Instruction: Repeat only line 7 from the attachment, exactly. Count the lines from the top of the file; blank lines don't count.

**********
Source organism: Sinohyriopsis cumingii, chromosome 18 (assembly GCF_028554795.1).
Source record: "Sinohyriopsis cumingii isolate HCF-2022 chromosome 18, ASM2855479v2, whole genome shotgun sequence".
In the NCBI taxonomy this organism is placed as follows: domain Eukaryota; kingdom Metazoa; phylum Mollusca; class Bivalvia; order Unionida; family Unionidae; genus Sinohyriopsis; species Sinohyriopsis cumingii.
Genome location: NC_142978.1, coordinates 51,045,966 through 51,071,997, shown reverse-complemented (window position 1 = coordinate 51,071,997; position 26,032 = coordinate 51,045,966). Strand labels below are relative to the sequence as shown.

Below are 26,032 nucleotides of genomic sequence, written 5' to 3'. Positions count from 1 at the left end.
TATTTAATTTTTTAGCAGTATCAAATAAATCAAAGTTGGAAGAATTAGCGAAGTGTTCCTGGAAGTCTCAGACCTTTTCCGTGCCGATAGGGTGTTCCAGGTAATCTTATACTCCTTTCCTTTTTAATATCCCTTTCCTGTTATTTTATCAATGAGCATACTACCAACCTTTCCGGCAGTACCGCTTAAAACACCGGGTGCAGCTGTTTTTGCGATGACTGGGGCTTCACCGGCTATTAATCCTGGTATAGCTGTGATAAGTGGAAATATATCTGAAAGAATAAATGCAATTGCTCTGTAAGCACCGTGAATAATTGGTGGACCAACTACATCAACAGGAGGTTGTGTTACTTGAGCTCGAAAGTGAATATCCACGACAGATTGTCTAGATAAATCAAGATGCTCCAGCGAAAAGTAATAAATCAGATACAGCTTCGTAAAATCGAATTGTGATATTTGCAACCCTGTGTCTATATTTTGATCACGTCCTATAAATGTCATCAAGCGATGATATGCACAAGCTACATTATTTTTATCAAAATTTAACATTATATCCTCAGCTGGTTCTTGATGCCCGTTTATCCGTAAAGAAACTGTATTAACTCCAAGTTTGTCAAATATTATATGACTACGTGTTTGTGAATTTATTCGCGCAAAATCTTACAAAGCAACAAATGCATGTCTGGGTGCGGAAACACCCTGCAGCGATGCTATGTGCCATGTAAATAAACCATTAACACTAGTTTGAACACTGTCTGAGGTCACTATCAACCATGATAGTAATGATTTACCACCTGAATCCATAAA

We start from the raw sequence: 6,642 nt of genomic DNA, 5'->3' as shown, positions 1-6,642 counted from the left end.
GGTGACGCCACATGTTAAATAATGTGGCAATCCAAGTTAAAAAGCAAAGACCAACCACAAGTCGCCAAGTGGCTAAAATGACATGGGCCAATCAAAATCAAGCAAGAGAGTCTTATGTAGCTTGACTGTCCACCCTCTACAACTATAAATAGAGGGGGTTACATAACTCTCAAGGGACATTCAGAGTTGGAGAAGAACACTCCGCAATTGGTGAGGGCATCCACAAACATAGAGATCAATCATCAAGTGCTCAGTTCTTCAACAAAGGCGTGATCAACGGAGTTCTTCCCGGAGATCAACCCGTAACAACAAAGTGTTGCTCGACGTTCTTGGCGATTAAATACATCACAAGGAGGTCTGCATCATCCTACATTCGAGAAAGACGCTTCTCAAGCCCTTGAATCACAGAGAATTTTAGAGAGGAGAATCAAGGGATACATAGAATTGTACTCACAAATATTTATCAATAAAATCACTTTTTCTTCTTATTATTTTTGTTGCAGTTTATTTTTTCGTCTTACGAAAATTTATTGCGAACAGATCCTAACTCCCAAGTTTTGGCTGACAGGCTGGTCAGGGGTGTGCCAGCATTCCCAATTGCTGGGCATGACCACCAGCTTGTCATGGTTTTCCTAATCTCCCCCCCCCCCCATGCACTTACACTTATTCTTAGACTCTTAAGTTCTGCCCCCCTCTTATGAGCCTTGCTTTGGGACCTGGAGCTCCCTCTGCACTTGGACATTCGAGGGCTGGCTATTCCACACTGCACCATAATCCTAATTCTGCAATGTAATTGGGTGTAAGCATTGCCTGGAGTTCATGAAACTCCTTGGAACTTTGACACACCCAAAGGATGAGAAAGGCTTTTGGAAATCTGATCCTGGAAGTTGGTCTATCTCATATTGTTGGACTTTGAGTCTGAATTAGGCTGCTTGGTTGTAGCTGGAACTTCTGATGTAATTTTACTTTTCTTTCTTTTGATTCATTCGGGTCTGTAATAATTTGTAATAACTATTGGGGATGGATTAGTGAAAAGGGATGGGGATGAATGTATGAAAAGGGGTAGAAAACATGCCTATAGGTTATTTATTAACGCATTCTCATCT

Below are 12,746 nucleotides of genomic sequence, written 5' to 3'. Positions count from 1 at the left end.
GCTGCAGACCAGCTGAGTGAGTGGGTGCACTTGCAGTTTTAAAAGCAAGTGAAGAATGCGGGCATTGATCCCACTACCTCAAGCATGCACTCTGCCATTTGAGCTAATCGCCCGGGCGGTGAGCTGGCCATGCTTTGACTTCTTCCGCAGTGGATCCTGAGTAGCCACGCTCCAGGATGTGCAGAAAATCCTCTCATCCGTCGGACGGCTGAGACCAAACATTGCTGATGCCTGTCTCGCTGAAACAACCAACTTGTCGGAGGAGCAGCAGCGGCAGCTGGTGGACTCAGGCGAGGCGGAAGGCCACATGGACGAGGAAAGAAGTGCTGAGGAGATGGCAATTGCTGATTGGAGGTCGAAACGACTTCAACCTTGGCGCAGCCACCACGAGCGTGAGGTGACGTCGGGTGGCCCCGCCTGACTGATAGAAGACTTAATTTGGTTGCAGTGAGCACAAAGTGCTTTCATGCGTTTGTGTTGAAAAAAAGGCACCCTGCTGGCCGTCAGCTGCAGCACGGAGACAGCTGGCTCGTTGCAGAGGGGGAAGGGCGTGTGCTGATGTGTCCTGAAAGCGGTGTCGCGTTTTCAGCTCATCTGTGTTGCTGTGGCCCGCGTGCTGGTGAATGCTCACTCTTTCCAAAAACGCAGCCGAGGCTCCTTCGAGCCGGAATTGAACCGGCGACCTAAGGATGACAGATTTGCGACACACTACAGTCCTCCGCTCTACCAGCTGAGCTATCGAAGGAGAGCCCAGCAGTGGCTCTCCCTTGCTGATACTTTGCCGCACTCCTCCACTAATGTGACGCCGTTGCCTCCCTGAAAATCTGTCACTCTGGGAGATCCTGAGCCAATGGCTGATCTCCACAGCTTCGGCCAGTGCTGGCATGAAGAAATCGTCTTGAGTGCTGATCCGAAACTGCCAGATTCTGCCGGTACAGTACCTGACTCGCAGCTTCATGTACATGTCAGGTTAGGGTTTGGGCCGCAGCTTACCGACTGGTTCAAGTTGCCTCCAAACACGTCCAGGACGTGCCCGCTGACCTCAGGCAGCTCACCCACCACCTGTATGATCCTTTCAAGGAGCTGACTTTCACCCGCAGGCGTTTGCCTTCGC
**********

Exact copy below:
We start from the raw sequence: 6,642 nt of genomic DNA, 5'->3' as shown, positions 1-6,642 counted from the left end.